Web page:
Divorce is so common in our society today that it’s a shame people don’t do it more carefully. Too often it’s just another stage of self-deception, doomed to disappointment — an out of control emotional process, the dark side of falling in love. Though occasionally mature people can agree that they’ve grown apart and need to go in separate directions, and occasionally there are couples who bring out the worst in each other and really need to separate, for the most part divorcing couples are fueled by anger, projection, and blame. Divorce brings out our strongest feelings of anger and rage. What’s interesting is that the rage feels good. It’s righteous indignation. It comes out of very basic needs to protect our own self esteem, as a way of saying it’s not my fault, it’s his/her fault.

The “Father Knows Best” family, with Dad the sole wage-earner and a marriage that lasts a lifetime, is now down to about five percent of the total population. The divorce rate is currently about 49%, and seems to have leveled off at that point after rising for the last twenty years; but it shows no sign of declining. Of children today, about 45% will go through a parental divorce. More than twice as many children of divorce compared to those from intact families will see a mental health professional in their later lives. In a national sample, men and women who were 16 or younger when their parents divorced reported significantly higher divorce rates, more work-related problems, and higher levels of emotional distress than those who grew up in intact families.

A great deal of the reason why divorce is so difficult on children is that parents are so caught up in their own needs in this intensely emotional process that they are no longer able to function effectively as individual parents, to say nothing of the effect of the breakup of the home on the children. I have a list of all-too-common reactions of parents during divorce.

Parents who see the child as a pawn or symbol in the divorce power struggle. If Johnny cares for me more than her, that proves I’ve won. This is what many custody battles are really about, despite parents’ protestations that they have their child’s best interest at heart. Kids are extraordinarily sensitive to parental hypocrisy and will feel that whatever genuine unselfish love is there is tainted, selfish and probably false. They may feel this even without expressing it; for their own self protection, they may get good at playing parents off against each other; but they develop a warped sense of human relationships.

Parents who have to withdraw from the child into taking care of the self. Mom may feel abandoned and defeated in the divorce process and has to put energy into restoring her self esteem, as well as perhaps having to earn a living. Dad may feel uncomfortable with the children, guilty because he sought the divorce. We see a number of young adults who come in with a range of problems, mainly a lack of identity, self destructive actions of one sort or another. We find that many of these have come from divorced families, have been the kind of kid who seems unaffected by the divorce. I think they have been aware of parents’ vulnerability, have decided unconsciously to stifle their own needs, and have grown up with a false front — looking competent but feeling deeply needy and inadequate, and without the permission to bring those feelings into conscious awareness.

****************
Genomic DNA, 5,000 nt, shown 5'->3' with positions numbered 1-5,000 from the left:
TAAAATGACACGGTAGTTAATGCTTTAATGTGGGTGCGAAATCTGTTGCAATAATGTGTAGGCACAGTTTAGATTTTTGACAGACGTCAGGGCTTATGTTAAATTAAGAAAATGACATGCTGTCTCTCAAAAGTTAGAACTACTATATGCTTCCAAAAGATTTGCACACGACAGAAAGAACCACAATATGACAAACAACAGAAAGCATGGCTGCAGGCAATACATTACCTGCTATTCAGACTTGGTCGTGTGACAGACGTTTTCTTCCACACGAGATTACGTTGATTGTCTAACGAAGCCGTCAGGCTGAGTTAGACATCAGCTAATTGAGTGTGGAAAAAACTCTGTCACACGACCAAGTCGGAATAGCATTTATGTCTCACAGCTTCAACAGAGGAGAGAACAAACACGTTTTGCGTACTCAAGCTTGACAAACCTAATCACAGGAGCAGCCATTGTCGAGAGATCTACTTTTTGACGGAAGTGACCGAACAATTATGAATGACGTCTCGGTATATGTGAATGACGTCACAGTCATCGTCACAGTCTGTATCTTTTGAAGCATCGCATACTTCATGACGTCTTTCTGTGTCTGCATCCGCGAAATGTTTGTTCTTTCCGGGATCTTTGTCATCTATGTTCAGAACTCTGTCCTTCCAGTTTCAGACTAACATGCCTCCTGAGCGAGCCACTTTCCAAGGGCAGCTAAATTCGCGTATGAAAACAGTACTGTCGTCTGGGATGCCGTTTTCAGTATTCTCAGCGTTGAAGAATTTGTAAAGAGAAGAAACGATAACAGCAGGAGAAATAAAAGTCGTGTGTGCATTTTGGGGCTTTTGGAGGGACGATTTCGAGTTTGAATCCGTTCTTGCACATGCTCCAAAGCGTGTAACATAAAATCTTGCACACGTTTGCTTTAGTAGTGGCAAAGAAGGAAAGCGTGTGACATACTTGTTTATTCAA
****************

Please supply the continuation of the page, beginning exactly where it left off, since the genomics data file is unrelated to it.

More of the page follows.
Parents whose neediness turns to the child. They become depressed as a reaction to the divorce and use the child as a sibling or caretaker. This is typically mom but it can be dad; it’s whoever spends time alone with the children. It’s hard for single parents, it’s hard to spend afternoons, evenings, and weekends with the kids and not abdicate the parental role — and it feels good, is immediately gratifying, to get into “girl talk” with the adolescent daughter, to act like “best friends,” to reveal your own doubts and uncertainties. The trouble comes later, when you have to put your foot down, to say be home at midnight or else. The daughter doesn’t want to hear this from her best friend — and this feeling is justifiable. You can’t use your child as a confidante when it suits your needs and then try to be an authority figure when that’s convenient.

Parents who blame the child. This is a common scenario between moms and sons. Mom may feel abandoned, may carry an intense rage for the no-good bum who left her, may resent the child’s needs, and if son looks like father, acts like him, or misses dad, the son may become the target for mom’s rage.

Parents who endow the child with the power to make the parent happy. The parent’s self esteem depends on doing a good job with the child. So you have parents who spoil their children, who can’t say no or set limits, or parents who push the kids into being models of the social graces, or into being successful at things the parent, not the child, desires.

Parents have to be able to feel good about themselves regardless of their child’s behavior. Otherwise the child has a tremendous weapon to use against parents — most unfortunately, this usually has self-destructive consequences, as when the child messes up in some dramatic way.

Parents who feel so guilty about the divorce that they constantly look to the child to undo the guilt. The child must be made to be happy at all times and so is catered to, not disciplined. The scenario is similar to the one just mentioned. The child will comply at first, because compliance is immediately rewarded, but will eventually rebel. If you recognize yourself here, get some help. Talk things out with a trusted friend, your clergyperson, or a mental health professional.

Divorce is the hardest thing most people go through in life; there is no shame in needing help with it.